The Right Education // "At the [Longfield] parish church on Sunday, sermons were preached for the National Society and the Church Building Society. The Rev C Hyde Brooke made a stirring appeal in the evening for a spiritual education on the lines of the morality of the Church Catechism in preference to the German notion of mere knowledge getting, which had brought such [.....] disaster upon Germany and the world in general." [A truly shocking claim, suggesting that the speaker didn't really believe that poor people should be educated at all.] // Education Development // "On Friday a meeting was held in the Longfield Schools to consider the new Education Act. The Rev E Smith took the chair, and the Revs J T Matchett (Fawkham) and H B Hennell (Ash) were present. A strong desire was expressed that the 6 schools of Ash, Southfleet, Fakwham, Hartley and Longfield should be formed into one centre, and so kept entirely rural. I tw as contended that a rural population had special needs, and that it was most desirable to encourage the inhabitants of villages to fit themselves to the fullest capacity for agricultural work and the enjoyment of a quiet rural life. The managers of the Longfield schools, it was stated, had long felt that their elder boys needed the control of a master; and although the present headteacher, Miss Crook had great command over them, the duty was too onerous to remian the hands of a mistress now Miss Crook was retiring. The meeting passed a resolution that the 6 schools should be formed into one rural centre, and that one should be a central school, which should as far as possible provide technical and secondary education." [Put together with the sermon above, it shows the backward attitudes of many in the Established Church at the time - that they didn't want the working classes to get ideas above their station by having a proper education. Note not all parishes were represented here it seems. This proposal was not accepted but the later of Longfield Secondary School is sort of in line with one of their ideas.]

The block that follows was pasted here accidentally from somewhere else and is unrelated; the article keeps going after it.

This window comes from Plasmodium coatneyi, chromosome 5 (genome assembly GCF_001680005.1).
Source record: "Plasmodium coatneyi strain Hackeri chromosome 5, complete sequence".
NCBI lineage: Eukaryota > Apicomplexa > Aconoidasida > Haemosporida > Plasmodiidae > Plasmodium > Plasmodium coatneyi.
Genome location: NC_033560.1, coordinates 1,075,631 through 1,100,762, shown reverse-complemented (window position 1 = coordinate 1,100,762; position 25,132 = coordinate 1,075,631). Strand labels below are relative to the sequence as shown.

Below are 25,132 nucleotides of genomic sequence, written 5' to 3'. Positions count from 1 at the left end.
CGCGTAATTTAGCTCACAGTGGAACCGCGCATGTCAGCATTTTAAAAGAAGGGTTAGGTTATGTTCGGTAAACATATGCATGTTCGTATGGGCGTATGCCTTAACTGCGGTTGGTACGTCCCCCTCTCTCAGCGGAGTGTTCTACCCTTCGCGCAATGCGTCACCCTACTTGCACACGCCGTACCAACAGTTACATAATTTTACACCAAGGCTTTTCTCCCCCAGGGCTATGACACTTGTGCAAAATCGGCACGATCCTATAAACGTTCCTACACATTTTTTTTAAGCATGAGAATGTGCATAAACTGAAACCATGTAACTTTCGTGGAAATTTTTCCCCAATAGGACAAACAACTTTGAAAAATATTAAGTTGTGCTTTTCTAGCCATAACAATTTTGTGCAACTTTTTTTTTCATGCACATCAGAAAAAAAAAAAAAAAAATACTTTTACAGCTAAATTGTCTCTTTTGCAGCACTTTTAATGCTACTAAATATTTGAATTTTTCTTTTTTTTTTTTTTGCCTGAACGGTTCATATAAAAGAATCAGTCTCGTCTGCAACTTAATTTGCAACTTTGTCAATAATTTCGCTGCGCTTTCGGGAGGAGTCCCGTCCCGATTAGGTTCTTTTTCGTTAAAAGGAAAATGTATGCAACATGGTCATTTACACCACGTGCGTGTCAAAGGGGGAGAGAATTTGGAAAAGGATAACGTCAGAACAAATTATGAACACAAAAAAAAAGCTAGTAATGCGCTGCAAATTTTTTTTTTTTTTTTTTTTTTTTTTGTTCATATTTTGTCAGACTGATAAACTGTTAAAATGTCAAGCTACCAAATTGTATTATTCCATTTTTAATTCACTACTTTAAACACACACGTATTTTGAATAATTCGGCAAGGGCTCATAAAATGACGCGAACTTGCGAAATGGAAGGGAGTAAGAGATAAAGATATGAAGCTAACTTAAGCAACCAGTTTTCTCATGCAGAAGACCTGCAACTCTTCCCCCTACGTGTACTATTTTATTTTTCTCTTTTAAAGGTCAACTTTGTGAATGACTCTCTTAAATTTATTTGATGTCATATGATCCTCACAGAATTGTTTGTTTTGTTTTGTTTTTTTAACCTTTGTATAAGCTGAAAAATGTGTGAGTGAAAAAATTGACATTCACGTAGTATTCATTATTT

26 Jun 1919 Cricket: COs v Wounded Soldiers Tribunal